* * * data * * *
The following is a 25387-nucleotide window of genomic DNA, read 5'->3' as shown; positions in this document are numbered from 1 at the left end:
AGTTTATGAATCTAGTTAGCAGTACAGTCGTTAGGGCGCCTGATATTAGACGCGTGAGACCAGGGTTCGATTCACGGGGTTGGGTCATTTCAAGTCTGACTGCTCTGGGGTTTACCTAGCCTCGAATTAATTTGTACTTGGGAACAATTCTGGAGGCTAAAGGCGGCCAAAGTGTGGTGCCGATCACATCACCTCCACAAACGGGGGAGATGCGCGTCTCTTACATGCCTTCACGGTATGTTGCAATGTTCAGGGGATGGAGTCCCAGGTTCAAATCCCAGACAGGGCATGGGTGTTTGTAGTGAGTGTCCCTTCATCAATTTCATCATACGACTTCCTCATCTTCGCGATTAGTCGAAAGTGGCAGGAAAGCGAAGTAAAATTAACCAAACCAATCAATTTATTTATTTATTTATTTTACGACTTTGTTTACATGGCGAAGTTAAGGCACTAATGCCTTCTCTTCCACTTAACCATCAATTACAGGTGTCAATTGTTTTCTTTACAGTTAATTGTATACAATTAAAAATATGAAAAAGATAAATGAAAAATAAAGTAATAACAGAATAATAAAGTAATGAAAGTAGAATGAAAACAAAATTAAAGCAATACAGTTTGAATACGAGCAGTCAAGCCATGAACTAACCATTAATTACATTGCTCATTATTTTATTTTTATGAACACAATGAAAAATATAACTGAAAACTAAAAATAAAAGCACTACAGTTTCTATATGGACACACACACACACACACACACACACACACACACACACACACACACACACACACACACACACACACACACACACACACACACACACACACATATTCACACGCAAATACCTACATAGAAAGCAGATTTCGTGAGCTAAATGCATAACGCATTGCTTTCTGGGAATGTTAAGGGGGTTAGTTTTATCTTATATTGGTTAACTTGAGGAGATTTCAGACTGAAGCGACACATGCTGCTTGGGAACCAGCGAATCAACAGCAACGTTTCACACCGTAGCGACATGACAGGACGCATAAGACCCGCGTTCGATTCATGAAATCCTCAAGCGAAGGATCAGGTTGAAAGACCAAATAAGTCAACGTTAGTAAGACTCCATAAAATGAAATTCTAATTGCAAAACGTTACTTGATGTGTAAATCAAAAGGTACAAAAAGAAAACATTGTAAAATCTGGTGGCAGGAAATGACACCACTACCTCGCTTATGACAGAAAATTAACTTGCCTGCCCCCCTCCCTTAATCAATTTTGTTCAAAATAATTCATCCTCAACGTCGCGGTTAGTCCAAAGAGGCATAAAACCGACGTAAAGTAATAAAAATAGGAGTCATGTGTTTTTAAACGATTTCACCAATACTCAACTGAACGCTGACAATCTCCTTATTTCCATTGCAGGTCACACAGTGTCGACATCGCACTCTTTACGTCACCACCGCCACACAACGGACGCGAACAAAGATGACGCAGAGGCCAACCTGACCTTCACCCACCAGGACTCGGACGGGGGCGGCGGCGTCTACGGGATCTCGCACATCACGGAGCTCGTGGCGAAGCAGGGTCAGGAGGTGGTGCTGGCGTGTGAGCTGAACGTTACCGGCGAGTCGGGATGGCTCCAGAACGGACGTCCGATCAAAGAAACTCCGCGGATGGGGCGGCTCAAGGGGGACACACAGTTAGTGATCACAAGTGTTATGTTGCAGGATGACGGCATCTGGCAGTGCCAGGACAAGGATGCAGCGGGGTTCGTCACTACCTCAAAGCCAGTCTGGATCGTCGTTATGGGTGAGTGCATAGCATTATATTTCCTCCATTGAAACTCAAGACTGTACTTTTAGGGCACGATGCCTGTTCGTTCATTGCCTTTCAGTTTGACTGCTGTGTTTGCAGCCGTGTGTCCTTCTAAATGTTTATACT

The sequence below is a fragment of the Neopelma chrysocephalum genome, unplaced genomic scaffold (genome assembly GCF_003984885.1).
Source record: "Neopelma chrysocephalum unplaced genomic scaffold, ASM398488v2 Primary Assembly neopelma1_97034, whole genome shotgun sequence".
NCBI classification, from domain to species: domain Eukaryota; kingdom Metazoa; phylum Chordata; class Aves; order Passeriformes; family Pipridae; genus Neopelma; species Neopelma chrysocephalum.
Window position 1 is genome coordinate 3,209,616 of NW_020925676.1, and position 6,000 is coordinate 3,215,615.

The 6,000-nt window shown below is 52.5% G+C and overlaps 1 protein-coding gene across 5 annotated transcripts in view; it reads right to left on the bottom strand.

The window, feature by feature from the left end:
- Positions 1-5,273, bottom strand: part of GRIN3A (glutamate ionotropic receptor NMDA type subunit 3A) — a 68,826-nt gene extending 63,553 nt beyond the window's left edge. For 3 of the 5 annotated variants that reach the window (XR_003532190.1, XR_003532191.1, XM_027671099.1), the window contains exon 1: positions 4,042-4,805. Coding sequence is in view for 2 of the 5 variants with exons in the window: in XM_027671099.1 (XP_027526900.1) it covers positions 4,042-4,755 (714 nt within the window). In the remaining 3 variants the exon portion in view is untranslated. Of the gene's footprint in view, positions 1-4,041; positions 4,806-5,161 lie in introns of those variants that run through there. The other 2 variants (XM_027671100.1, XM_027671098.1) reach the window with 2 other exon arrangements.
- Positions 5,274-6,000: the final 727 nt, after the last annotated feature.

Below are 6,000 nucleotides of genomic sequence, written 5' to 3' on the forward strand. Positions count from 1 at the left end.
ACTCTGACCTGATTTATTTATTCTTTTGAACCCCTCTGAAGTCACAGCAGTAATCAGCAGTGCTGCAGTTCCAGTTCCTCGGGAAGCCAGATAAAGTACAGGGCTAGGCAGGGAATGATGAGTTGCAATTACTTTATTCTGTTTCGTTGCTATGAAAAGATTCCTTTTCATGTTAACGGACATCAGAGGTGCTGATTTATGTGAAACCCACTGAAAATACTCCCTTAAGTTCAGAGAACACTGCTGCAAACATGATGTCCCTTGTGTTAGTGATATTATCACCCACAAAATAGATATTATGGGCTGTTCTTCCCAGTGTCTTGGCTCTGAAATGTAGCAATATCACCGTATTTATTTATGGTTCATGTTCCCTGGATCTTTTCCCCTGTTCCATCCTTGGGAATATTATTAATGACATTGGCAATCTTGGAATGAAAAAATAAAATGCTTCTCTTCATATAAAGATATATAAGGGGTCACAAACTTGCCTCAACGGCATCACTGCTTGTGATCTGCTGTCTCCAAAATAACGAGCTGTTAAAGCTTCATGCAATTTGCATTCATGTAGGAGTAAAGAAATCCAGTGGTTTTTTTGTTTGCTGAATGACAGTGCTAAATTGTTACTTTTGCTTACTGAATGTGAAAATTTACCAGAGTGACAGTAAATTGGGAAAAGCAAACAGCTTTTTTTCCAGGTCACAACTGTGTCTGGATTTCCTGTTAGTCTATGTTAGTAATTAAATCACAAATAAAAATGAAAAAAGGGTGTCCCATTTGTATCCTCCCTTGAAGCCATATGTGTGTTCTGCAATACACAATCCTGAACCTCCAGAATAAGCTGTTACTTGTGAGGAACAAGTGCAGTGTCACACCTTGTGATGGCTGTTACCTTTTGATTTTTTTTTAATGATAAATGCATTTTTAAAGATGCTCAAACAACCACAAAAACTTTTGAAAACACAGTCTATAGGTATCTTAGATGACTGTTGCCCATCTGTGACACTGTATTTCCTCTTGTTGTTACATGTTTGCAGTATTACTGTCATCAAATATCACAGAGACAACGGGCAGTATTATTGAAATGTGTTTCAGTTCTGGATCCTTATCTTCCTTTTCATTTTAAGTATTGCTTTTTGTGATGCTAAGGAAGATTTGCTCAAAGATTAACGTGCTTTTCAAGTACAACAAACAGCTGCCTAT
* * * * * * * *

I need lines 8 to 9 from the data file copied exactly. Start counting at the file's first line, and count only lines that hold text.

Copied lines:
The window, feature by feature from the left end:
- Positions 1-5,273, bottom strand: part of GRIN3A (glutamate ionotropic receptor NMDA type subunit 3A) — a 68,826-nt gene extending 63,553 nt beyond the window's left edge. For 3 of the 5 annotated variants that reach the window (XR_003532190.1, XR_003532191.1, XM_027671099.1), the window contains exon 1: positions 4,042-4,805. Coding sequence is in view for 2 of the 5 variants with exons in the window: in XM_027671099.1 (XP_027526900.1) it covers positions 4,042-4,755 (714 nt within the window). In the remaining 3 variants the exon portion in view is untranslated. Of the gene's footprint in view, positions 1-4,041; positions 4,806-5,161 lie in introns of those variants that run through there. The other 2 variants (XM_027671100.1, XM_027671098.1) reach the window with 2 other exon arrangements.